Well, I hate drafting. It's illegal, and whether or not this group was trying to act legally, it inevitably never works out that smoothly. I knew this was a downward spiral and I immediately moved my way toward the back. The group then became 15 by 10km in. The drafting was insane. I was disenfranchised beyond belief. The blatant cheating was astonishing. An ITU official was watching all of this happen too and issuing no penalties. When we neared the turn around, I saw the leader of the race come by... also in a draft pack of about seven. After the turn around, at 20km, I tried to drop the pack and it succeeded in breaking down the group from 15 to a mere five: this would remain for the rest of the rest. The drafting was less, but still there. I spent most of the time sitting off the back, staying out of the main bulk of the drafting issue.
Now. Here is where this story starts to slip. I am very used to only having one bottle of liquid, usually an extra salty Gatorade. The heat meant i should have drank more. I simply did not. I drank maybe 3/4 of my bottle. My stomach was upset; the heat was making it difficult to drink and I thought I was drinking all of it, but I really wasn't. In Oregon, I barely drink half a bottle of fluids on the bike and am totally fine. This is, of course, not Oregon.
As I came off the bike my quads already felt crampy. I got through transition and headed out on course, not feeling well, but with a ton of adrenaline, so it was hard to gauge really how I felt. I would make it through about 2 miles until the train completely crashed.
The feeling was horrid. I would demand my legs to run and they would, but only for a few strides, then my breath would run out. It was like I was jogging in mud up to my knees all the time. Every time I would pass an aid station, I drank as much water as possible and poured ice all over my body, but nothing happened. My core temperature was soaring and even walking was exhausting.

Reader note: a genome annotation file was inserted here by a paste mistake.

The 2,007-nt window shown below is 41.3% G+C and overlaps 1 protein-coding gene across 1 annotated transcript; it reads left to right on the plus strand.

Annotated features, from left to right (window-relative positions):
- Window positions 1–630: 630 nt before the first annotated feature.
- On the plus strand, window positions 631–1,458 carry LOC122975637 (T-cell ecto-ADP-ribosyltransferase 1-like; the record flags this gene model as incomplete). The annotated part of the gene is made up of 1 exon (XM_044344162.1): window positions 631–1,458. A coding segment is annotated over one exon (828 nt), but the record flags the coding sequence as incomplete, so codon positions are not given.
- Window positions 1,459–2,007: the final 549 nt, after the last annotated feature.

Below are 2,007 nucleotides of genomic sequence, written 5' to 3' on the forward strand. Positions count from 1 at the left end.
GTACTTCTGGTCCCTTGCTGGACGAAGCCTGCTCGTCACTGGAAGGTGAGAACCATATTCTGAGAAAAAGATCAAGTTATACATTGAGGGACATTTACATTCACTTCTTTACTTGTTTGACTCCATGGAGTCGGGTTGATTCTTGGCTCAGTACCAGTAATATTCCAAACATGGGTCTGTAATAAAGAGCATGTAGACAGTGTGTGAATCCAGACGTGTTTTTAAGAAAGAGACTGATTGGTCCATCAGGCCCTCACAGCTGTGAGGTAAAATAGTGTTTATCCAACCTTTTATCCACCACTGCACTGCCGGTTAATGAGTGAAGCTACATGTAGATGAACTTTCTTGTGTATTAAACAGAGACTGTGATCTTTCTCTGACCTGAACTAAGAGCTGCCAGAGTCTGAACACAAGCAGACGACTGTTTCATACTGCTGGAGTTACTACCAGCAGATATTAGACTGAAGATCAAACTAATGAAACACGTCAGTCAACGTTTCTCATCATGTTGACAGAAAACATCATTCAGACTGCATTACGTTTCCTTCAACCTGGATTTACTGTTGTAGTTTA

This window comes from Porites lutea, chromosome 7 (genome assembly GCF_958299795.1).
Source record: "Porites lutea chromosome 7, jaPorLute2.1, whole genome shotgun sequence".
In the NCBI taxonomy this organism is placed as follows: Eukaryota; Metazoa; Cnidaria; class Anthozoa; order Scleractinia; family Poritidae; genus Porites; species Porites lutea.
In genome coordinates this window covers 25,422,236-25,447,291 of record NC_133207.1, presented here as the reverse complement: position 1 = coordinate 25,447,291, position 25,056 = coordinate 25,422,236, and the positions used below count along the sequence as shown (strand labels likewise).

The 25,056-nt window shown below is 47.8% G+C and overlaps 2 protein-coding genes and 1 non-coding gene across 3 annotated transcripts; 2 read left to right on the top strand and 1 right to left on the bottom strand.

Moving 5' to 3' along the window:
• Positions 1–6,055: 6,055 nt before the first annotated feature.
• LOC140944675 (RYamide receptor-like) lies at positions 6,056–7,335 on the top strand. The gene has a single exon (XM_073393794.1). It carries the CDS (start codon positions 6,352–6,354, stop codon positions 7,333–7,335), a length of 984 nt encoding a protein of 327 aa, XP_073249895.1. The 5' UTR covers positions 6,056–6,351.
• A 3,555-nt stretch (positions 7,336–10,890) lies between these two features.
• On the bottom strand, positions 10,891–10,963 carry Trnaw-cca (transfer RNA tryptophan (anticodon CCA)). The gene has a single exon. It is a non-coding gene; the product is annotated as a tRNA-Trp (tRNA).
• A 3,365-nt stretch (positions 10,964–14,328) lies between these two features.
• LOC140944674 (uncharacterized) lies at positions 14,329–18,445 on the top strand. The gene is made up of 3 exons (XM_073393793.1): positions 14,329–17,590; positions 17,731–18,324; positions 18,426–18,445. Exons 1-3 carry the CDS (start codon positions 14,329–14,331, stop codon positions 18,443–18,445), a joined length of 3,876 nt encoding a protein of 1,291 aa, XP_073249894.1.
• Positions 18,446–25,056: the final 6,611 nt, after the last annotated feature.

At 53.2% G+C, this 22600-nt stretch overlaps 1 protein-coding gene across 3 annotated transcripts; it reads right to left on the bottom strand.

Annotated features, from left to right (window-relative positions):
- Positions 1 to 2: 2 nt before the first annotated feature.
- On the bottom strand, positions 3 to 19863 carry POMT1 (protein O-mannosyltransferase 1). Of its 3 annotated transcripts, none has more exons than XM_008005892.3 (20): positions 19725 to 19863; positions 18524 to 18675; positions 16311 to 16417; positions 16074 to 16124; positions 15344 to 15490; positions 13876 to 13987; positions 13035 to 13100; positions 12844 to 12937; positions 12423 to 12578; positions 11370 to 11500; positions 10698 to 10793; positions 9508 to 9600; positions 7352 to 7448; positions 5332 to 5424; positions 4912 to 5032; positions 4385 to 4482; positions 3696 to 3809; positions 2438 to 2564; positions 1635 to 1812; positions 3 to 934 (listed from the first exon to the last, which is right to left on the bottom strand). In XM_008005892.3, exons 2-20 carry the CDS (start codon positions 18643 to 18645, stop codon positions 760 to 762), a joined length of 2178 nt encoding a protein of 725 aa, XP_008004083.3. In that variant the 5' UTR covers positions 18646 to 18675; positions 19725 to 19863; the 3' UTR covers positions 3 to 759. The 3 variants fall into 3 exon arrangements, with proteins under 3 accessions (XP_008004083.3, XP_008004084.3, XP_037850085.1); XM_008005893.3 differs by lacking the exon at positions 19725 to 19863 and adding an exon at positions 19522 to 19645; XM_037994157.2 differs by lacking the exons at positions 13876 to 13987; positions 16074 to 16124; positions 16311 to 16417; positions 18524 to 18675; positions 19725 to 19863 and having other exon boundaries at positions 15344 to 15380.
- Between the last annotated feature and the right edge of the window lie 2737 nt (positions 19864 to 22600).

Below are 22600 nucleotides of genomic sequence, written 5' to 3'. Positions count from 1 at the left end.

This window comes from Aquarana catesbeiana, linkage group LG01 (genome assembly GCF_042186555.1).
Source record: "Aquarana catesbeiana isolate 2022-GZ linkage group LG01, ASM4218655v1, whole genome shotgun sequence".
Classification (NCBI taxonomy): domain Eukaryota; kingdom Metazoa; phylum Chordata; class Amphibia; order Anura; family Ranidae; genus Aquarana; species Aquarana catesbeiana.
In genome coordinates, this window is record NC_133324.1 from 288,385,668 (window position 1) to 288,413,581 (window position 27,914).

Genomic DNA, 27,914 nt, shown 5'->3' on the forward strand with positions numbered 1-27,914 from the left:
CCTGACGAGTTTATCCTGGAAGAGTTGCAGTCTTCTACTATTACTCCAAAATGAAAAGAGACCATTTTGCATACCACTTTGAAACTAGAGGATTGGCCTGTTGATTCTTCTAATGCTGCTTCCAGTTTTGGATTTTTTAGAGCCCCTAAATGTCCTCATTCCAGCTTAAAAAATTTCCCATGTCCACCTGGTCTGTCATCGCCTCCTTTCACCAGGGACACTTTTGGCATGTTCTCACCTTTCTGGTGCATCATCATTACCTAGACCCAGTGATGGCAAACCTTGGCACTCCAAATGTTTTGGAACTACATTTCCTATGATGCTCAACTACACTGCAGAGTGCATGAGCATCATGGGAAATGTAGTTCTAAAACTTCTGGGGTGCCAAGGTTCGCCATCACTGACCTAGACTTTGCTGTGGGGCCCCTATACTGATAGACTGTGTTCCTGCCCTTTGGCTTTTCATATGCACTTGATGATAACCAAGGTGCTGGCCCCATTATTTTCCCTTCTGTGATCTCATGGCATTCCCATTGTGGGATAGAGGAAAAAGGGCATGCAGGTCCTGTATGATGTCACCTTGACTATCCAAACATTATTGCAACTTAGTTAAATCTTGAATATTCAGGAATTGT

I spent the second lap of the run mostly walking. The best part was so many athletes from all over the world encouraging me just to finish and I was determined to at least do that. At mile four, roughly, an ITU official pulled me over and made me sit. He wanted me to stop and pull out. This would have been the logical thing to do. My race was over really. I had lost a billion positions and instead of risking injury and the like, the logical thing would have been to just pull out while I could. But this was World Championships. I needed to get across that line, at the very least. I pleaded with him to let me go on. He did, but he was gonna ride his bike right next to me and give me ice and water constantly. Under his guidance, I got through the last kilometers, even though it was almost a crawl.
Stumbling forward and half dazed, I finally crossed the line and collapsed into the arms of some poor Mexican doctor.
Suffice it to say, I spent a good long time in that medical tent. When I finally came out, Andrew and a Canadian chap helped me get back out and eventually, after the brutal cramps stopped in their intensity, I was back somewhat on my feet.
It has since taken days to fully recover from the race and the pain. It's Thursday today and my legs still ache everywhere, as well as just feel quite weak in general. I went for a blood test Tuesday to make sure my liver and kidneys were ok and passed out during that. It's still a slow process.
Despite all this, and how terrible the race really was, it was still worth it. I race to see how far I can push myself and to challenge myself. It may turn out a tragedy, but pushing the limits is the true fun of it all, even when you get burned. Besides, to compete in the event in and of itself is really a gift for which I am very thankful. The people, the atmosphere, the challenge, it makes it all worth while.